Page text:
Consider Con*sid"er (k[o^]n*s[i^]d"[~e]r), v. t. [imp. & p. p. {Considered} (k[o^]n*s[i^]d"[~e]rd); p. pr. & vb. n. {Considering}.] [F. consid['e]rer, L. considerare, -sideratum, to consider, view attentively, prob. fr. con- + sidus, sideris, star, constellation; orig., therefore, to look at the stars. See {Sidereal}, and cf. {Desire}.] 1. To fix the mind on, with a view to a careful examination; to think on with care; to ponder; to study; to meditate on. [1913 Webster]

I will consider thy testimonies. --Ps. cxix. 95. [1913 Webster]

Thenceforth to speculations high or deep I turned my thoughts, and with capacious mind Considered all things visible. --Milton. [1913 Webster]

2. To look at attentively; to observe; to examine. [1913 Webster]

She considereth a field, and buyeth it. --Prov. xxxi. 16. [1913 Webster]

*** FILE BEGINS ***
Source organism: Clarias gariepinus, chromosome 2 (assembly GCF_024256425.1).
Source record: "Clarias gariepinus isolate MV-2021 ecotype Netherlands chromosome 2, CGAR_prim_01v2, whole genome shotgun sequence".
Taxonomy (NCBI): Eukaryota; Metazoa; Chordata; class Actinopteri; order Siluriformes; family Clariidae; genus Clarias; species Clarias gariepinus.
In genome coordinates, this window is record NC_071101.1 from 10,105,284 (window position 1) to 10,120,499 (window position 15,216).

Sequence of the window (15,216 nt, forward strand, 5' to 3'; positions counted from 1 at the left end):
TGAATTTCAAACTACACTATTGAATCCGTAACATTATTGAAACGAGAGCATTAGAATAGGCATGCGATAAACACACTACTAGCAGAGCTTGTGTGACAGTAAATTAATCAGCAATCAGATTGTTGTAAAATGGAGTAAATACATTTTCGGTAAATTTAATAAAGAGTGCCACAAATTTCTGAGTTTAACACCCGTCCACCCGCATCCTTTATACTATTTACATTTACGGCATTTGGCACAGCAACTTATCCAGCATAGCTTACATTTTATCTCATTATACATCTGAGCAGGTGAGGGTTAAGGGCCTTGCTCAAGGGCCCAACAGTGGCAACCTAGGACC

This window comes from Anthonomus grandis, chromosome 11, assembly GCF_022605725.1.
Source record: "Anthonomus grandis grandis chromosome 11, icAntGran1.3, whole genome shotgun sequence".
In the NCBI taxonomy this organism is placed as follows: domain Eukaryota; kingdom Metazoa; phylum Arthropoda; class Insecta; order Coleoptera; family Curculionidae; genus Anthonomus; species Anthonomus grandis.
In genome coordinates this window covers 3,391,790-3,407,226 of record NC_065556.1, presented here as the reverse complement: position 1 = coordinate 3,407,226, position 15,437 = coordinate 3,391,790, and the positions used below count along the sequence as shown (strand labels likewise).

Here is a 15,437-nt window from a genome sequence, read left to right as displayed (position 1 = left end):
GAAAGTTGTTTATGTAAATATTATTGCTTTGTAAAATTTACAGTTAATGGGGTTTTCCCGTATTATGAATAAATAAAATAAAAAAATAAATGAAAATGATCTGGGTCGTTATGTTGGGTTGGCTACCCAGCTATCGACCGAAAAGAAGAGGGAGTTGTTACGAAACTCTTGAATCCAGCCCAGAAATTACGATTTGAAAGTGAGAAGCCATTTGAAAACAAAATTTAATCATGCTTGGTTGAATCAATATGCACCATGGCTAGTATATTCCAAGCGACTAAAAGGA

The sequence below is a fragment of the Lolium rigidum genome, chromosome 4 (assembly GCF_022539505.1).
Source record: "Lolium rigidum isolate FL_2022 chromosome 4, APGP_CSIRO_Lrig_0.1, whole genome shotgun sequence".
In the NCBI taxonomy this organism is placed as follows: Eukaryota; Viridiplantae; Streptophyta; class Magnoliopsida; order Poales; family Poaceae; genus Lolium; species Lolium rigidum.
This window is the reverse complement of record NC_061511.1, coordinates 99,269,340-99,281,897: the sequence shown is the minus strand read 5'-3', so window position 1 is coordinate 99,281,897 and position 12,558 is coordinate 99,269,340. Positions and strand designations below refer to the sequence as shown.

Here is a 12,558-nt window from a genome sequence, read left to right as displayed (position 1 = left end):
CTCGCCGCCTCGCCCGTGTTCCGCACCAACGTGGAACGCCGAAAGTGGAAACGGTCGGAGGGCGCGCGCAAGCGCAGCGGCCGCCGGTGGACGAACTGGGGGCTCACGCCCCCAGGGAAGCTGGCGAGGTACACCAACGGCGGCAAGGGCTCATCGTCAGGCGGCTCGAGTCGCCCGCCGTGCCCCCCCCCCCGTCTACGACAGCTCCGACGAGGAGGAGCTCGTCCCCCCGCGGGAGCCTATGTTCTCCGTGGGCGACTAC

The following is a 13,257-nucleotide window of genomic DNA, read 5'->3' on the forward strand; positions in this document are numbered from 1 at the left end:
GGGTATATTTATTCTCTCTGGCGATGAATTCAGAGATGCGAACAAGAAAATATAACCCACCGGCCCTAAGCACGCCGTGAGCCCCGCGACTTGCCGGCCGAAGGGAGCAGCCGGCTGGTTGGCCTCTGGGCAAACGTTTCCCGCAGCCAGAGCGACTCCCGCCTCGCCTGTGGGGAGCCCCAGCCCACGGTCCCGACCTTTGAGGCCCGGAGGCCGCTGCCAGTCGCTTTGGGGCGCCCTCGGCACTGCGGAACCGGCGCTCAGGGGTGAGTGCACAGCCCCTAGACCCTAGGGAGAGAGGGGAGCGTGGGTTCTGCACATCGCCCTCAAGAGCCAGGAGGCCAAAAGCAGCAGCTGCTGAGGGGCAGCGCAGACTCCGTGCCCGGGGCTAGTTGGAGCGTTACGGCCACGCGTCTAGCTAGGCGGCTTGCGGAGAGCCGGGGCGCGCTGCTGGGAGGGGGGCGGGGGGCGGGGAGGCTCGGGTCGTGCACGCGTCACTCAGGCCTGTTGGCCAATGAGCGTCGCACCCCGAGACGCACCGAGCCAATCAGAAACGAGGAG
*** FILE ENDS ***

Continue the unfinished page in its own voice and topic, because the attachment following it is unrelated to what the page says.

3. To have regard to; to take into view or account; to pay due attention to; to respect. [1913 Webster]

Consider, sir, the chance of war: the day Was yours by accident. --Shak. [1913 Webster]

England could grow into a posture of being more united at home, and more considered abroad. --Sir W. Temple. [1913 Webster]

4. To estimate; to think; to regard; to view. [1913 Webster]

Considered as plays, his works are absurd. --Macaulay. [1913 Webster]

Note: The proper sense of consider is often blended with an idea of the result of considering; as, ``Blessed is he that considereth the poor.'' --Ps. xli. 1.; i.e., considers with sympathy and pity. ``Which [services] if I have not enough considered.'' --Shak.; i.e., requited as the sufficient considering of them would suggest. ``Consider him liberally.'' --J. Hooker.

Syn: To ponder; weigh; revolve; study; reflect or meditate on; contemplate; examine. See {Ponder}. [1913 Webster]

The Collaborative International Dictionary of English. 2000.

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